…when everyone has been having so much fun in comments without me. On Friday the connection, which had been almost unusable for three days, failed completely, and the phone lines too. Vodafone blame Friday evening’s storm, but the problem had started long before that.
Fascinating comment from Sembe:
At 3kbps, you should be using a simplifying proxy server like loband.org. For urgent communications, it might be best to set up a telnet service (using pine for email, lynx for web surfing).
Internet telephony services in Ghana are routed through the SAT-3/WASC cable, which is jointly owned by Ghana Telecom and 35 other telecoms. Local ISPs are assigned 2Mbps bandwidth, and supply it to subscribers at an average speed of 1kbps.
The common alternative is to use a VSAT satellite system, but this is more expensive and is rather clogged in West Africa. Additionally, MTN & Zain are now offering GSM or 3G mobile access.
Things are set to improve, though. Glo has just laid the Glo1 fibre optic cable from UK to Nigeria, which should be operational soon, and the Main One cable from Portugal should be installed by May 2010.
The sad truth is that every advance in new technology leaves Africa falling further and further behind.
supply it to subscribers at an average speed of 1kbps
. Think about that.
We had a microwave link to a satellite provider which theoretically gave us dedicated 512 kbps – for about $4,000 a month. My UK connection is 20 times faster and 200 times cheaper – so costs 4,000 times less per kbps. In fact our “dedicated” capacity had been sold many times over by the satellite ISP, Zipnet, and speedtests usually showed about 30kbps. Corrked ISPs are part of the whole complex problem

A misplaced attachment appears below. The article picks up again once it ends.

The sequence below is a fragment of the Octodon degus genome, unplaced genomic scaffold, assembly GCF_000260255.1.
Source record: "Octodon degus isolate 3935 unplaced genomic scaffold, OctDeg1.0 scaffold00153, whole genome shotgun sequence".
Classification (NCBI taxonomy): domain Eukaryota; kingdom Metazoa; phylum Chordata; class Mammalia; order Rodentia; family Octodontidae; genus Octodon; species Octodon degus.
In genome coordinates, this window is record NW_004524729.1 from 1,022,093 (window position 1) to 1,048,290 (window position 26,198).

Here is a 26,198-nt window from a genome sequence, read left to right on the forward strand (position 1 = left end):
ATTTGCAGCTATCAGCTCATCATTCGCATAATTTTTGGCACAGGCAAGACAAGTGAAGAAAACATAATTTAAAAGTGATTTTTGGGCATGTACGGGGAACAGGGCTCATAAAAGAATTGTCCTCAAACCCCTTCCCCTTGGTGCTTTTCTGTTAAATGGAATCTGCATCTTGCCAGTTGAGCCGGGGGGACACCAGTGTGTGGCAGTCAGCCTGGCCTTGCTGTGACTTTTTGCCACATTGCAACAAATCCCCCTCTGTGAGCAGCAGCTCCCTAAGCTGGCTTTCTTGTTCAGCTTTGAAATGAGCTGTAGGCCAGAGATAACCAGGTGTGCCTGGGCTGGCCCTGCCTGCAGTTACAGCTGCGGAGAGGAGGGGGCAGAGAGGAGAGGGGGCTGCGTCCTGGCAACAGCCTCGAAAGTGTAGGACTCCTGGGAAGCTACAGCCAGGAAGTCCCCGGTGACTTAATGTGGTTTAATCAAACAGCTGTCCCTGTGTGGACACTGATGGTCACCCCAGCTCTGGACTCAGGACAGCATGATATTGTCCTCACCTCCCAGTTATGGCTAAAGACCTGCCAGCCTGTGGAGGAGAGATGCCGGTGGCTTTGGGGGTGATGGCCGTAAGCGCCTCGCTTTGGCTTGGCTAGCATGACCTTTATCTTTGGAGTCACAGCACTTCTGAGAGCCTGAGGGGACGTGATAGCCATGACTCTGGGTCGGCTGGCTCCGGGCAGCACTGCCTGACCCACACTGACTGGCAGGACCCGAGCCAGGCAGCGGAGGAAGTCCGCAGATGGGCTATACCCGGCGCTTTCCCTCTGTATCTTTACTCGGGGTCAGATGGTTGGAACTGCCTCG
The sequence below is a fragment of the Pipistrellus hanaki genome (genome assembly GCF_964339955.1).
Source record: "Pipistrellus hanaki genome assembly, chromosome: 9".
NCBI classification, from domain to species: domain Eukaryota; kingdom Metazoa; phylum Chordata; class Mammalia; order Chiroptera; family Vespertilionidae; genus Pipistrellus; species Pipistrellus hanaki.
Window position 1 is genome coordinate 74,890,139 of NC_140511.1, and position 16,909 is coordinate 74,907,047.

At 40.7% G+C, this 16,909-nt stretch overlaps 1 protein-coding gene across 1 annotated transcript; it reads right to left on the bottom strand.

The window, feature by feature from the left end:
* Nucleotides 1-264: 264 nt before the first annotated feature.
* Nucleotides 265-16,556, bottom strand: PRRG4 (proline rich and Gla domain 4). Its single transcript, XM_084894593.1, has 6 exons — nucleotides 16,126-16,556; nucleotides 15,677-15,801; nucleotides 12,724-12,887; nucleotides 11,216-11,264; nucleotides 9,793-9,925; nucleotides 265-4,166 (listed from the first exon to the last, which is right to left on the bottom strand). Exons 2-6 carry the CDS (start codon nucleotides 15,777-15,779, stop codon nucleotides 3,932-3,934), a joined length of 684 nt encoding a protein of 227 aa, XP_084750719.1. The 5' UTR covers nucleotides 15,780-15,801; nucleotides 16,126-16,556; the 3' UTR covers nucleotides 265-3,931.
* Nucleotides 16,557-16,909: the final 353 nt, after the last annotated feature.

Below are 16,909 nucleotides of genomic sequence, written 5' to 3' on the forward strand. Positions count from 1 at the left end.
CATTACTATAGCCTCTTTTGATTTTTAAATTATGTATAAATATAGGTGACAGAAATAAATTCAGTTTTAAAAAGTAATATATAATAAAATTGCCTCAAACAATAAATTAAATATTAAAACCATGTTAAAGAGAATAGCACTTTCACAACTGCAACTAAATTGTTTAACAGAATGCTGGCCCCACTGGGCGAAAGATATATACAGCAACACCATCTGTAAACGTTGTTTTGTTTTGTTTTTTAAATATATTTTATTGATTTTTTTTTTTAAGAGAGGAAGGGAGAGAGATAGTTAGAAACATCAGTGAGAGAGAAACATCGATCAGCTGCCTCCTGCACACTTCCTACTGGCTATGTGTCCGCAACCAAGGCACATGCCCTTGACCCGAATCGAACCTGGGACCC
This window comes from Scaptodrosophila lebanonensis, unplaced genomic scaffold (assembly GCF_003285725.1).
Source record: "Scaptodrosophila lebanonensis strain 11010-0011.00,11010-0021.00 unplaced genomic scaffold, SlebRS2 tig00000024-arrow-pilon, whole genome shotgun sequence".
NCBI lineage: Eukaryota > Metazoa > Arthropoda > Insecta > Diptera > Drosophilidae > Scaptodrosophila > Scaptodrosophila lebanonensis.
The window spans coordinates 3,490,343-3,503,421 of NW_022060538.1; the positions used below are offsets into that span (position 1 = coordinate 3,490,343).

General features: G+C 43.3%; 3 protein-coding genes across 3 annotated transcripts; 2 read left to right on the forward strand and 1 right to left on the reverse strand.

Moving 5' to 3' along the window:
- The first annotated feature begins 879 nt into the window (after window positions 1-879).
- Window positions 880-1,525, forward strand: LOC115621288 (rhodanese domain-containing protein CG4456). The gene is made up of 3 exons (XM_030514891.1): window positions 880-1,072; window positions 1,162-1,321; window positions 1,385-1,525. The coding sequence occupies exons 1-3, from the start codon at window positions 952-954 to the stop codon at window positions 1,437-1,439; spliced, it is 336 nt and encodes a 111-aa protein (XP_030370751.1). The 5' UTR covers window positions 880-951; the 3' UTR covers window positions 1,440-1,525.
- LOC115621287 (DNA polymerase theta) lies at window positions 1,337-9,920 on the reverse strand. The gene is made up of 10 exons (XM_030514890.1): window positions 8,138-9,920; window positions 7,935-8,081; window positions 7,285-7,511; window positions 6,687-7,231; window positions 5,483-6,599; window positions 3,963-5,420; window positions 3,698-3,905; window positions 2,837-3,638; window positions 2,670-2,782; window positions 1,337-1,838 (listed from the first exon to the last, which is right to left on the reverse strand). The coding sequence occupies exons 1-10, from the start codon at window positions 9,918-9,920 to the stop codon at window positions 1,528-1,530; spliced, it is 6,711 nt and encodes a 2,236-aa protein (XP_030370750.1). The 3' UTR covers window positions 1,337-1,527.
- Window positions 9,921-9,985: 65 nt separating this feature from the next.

Last night the phone lines came back and I rushed down to post something when the electricity went off. This had happened so often in the last few days that the generator had run out of diesel, while a UPS only survives a few months coping with a dozen outages a day – and that is with a $10,000 voltage stabiliser on the house. [This was written yesterday and attempts throughout the day to post it failed. So I got up at 6am this morning to do it].
All this is in “normal” circumstances. Imagine the logistic nightmare facing the aid agencies in Haiti, with the same kind of level of base infrastructure, and then most of that destroyed by an earthquake.